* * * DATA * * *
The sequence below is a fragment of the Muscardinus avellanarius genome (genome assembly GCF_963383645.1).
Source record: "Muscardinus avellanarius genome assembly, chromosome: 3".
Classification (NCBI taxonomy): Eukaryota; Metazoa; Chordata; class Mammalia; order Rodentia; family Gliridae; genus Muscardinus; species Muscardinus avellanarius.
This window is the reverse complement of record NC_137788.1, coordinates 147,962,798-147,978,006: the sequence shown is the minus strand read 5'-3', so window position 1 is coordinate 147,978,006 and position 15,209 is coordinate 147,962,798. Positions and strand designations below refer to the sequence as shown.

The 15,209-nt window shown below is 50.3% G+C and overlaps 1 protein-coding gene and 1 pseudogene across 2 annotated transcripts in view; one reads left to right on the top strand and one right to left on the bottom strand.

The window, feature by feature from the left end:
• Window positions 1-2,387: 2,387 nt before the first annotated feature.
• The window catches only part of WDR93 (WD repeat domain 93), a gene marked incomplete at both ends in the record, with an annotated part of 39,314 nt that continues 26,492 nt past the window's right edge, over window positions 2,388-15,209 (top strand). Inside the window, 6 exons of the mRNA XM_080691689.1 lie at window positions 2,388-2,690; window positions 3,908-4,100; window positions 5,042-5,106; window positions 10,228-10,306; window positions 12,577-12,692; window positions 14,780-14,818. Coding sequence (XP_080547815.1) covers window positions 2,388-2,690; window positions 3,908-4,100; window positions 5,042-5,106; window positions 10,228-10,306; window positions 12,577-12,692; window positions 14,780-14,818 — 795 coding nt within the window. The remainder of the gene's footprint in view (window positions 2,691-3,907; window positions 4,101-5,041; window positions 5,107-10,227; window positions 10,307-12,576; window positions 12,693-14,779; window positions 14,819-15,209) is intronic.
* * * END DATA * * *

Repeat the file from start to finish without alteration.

The sequence below is a fragment of the Muscardinus avellanarius genome (genome assembly GCF_963383645.1).
Source record: "Muscardinus avellanarius genome assembly, chromosome: 3".
Classification (NCBI taxonomy): Eukaryota; Metazoa; Chordata; class Mammalia; order Rodentia; family Gliridae; genus Muscardinus; species Muscardinus avellanarius.
This window is the reverse complement of record NC_137788.1, coordinates 147,962,798-147,978,006: the sequence shown is the minus strand read 5'-3', so window position 1 is coordinate 147,978,006 and position 15,209 is coordinate 147,962,798. Positions and strand designations below refer to the sequence as shown.

The 15,209-nt window shown below is 50.3% G+C and overlaps 1 protein-coding gene and 1 pseudogene across 2 annotated transcripts in view; one reads left to right on the top strand and one right to left on the bottom strand.

The window, feature by feature from the left end:
• Window positions 1-2,387: 2,387 nt before the first annotated feature.
• The window catches only part of WDR93 (WD repeat domain 93), a gene marked incomplete at both ends in the record, with an annotated part of 39,314 nt that continues 26,492 nt past the window's right edge, over window positions 2,388-15,209 (top strand). Inside the window, 6 exons of the mRNA XM_080691689.1 lie at window positions 2,388-2,690; window positions 3,908-4,100; window positions 5,042-5,106; window positions 10,228-10,306; window positions 12,577-12,692; window positions 14,780-14,818. Coding sequence (XP_080547815.1) covers window positions 2,388-2,690; window positions 3,908-4,100; window positions 5,042-5,106; window positions 10,228-10,306; window positions 12,577-12,692; window positions 14,780-14,818 — 795 coding nt within the window. The remainder of the gene's footprint in view (window positions 2,691-3,907; window positions 4,101-5,041; window positions 5,107-10,227; window positions 10,307-12,576; window positions 12,693-14,779; window positions 14,819-15,209) is intronic.